Adyen claims its payment solutions — which span online, mobile and in-store — provide a smooth transaction experience for merchants, because they only have to interact with Adyen and not any third party suppliers.
The company offers merchants end-to-end payment infrastructure connecting them with Visa, Mastercard, American Express and others, as well as support for mobile wallet services including Alibaba's Alipay, Apple's Apple Pay and Alphabet's Google Pay.
"Eliminating boundaries across channels and geographies will help our customers expand within Canada and as they grow abroad," Kamran Zaki, president of Adyen's North American unit, said in a statement Tuesday. "In addition, Canada is now easily accessible for businesses from other countries."
Traders gushed over Adyen's stock market debut earlier this year, with shares of the company nearly doubling in value on the day. Its stock price is currently up more than 18 percent since its Amsterdam float.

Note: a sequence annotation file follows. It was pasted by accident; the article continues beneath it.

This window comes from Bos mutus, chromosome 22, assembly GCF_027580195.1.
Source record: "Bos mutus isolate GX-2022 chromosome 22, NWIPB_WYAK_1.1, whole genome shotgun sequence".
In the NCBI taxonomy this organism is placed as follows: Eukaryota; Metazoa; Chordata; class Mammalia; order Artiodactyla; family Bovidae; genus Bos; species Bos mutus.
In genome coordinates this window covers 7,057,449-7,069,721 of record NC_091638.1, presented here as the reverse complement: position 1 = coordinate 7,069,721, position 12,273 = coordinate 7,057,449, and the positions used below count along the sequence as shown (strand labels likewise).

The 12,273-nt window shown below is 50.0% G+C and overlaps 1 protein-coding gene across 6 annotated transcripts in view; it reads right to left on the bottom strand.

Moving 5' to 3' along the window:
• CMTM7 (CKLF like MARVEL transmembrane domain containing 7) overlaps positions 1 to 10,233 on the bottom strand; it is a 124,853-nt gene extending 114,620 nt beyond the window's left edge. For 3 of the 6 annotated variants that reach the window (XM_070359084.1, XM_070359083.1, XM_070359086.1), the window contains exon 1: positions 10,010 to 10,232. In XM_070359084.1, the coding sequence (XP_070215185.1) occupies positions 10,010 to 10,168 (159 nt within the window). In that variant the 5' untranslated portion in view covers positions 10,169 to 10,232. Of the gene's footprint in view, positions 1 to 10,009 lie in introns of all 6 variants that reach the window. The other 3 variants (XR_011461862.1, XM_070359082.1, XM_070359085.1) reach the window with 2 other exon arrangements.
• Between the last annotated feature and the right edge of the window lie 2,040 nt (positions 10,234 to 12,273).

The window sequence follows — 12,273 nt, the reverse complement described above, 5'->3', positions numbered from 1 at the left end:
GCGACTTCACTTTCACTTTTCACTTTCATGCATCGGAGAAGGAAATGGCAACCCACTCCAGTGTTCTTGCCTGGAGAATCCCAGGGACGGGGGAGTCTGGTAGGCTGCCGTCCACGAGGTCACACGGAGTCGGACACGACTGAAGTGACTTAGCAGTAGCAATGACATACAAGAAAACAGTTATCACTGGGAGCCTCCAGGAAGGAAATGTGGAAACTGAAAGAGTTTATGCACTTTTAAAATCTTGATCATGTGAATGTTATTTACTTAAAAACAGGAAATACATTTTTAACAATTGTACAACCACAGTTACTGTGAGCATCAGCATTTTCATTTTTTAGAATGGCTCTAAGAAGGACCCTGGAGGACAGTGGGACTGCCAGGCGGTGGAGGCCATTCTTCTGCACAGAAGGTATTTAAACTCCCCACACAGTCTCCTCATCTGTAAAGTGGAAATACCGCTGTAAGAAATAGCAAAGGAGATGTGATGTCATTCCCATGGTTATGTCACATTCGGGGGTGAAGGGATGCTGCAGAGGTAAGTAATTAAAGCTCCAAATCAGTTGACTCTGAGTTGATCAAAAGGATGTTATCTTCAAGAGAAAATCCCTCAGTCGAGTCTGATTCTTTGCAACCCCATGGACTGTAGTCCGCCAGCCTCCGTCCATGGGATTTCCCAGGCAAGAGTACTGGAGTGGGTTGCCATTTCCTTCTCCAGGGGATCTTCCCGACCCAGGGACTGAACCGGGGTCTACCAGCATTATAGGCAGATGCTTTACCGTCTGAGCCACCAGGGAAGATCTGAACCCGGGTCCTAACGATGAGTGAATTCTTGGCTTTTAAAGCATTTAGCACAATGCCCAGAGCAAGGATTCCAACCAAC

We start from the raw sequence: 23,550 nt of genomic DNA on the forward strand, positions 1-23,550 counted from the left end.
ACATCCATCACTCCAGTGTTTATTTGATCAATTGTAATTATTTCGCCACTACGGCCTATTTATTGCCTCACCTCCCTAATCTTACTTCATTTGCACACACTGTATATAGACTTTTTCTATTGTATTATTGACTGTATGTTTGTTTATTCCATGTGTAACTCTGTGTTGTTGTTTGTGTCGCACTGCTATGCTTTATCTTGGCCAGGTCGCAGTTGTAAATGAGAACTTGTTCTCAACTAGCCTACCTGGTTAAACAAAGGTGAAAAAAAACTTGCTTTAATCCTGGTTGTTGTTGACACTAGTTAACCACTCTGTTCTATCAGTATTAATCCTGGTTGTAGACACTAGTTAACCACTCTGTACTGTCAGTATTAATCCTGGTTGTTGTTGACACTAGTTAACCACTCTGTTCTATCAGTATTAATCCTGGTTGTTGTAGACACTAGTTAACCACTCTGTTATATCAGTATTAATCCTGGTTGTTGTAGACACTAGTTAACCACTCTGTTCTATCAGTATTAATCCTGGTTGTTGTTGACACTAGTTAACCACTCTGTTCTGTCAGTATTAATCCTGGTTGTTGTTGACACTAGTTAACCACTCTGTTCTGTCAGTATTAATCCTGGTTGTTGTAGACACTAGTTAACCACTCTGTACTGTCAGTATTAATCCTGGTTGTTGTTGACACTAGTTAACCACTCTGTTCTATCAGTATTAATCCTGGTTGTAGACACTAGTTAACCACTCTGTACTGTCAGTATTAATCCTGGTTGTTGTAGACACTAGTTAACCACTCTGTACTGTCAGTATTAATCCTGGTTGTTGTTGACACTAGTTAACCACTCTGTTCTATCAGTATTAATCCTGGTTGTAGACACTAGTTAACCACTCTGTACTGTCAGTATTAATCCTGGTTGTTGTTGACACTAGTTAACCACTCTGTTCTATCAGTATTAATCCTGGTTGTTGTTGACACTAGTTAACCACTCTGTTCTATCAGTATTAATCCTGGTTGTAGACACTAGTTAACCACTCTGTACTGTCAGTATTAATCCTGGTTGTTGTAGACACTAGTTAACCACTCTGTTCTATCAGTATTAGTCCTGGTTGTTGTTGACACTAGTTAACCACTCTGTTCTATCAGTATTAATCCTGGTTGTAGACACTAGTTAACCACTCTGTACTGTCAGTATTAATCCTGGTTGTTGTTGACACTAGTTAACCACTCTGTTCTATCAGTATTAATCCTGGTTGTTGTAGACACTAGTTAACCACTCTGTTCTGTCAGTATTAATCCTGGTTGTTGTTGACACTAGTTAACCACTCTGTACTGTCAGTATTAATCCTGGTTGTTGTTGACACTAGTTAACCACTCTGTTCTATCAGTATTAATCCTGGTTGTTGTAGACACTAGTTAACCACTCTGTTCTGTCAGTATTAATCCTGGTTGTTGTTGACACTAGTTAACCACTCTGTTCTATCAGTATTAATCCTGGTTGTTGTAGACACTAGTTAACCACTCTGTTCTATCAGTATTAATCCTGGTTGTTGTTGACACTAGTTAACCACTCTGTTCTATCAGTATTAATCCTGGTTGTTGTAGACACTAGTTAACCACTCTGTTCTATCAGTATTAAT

The company garnered much attention prior to its initial public offering when it was chosen by eBay to be the e-commerce's main payment processor, taking over from PayPal. Adyen will process most of eBay's payments from 2021 onward.
Adyen has been a profitable company since 2011 — five years after it was founded — an unusual phenomenon in both the financial technology industry and the broader tech sector as a whole.
The firm, which is currently valued at $15.9 billion, recently posted first-half net profit of 48.2 million euros ($54.7 million), up 75 percent from the previous year.
One of Adyen's fiercest rivals, Stripe, last month said it had upped its valuation to $20 billion after a $245 million capital injection led by Tiger Global. Much speculation has been made about a potential IPO for the firm, but it has consistently ruled out plans to do so.